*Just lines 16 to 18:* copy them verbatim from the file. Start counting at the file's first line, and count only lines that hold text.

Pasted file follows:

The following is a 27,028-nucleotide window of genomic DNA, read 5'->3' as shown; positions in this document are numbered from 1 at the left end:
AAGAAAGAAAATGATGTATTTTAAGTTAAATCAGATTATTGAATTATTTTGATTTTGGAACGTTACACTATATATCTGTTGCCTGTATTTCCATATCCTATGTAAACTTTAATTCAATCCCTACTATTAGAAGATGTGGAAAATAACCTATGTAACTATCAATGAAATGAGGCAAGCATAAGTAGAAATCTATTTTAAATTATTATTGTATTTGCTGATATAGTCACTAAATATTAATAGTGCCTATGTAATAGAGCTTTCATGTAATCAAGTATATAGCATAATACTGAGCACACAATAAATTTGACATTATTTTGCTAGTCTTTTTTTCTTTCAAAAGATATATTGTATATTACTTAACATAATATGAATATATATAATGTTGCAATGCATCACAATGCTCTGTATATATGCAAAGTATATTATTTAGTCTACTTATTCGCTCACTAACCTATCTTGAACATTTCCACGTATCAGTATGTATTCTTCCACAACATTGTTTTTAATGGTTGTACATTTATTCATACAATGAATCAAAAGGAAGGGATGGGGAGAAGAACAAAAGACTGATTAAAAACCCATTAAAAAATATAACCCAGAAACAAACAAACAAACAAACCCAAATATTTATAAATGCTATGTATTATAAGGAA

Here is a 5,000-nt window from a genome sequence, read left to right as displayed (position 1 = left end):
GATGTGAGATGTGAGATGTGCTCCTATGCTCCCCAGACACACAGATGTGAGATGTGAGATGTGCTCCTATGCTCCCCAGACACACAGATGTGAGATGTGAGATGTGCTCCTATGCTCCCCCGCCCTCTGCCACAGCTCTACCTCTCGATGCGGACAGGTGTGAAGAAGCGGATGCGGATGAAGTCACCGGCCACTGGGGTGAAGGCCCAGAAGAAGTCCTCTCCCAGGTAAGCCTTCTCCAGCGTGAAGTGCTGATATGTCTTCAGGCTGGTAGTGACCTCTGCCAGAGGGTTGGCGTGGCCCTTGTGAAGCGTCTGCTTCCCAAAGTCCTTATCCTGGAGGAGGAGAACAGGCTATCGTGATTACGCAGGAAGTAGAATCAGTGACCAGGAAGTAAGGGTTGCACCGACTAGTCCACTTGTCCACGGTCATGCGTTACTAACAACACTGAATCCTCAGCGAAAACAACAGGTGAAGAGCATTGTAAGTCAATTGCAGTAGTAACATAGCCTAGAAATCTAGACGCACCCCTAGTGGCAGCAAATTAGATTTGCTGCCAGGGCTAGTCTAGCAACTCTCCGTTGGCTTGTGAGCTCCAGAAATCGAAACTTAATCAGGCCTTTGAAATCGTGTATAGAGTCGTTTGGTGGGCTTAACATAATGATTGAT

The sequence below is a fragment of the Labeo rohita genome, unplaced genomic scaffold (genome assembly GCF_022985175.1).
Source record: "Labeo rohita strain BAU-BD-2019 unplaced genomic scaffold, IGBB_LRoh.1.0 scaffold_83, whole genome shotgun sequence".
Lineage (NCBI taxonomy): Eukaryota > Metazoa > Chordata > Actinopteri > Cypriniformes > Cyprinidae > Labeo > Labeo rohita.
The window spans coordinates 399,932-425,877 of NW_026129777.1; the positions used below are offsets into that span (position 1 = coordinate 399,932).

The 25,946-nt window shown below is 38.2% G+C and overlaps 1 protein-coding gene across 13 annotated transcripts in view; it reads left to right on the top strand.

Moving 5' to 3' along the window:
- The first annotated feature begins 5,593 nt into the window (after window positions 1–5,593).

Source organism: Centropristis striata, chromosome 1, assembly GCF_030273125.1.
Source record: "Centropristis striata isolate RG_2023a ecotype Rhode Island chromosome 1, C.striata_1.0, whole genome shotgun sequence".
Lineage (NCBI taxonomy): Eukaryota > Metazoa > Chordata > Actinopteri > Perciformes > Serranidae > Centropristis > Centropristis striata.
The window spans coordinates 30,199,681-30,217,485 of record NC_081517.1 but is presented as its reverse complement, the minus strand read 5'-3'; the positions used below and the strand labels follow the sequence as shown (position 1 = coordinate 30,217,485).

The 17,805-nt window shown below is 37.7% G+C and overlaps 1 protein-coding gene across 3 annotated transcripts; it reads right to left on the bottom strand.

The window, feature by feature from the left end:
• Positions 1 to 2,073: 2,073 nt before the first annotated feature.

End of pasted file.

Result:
The 17,805-nt window shown below is 37.7% G+C and overlaps 1 protein-coding gene across 3 annotated transcripts; it reads right to left on the bottom strand.

The window, feature by feature from the left end:
• Positions 1 to 2,073: 2,073 nt before the first annotated feature.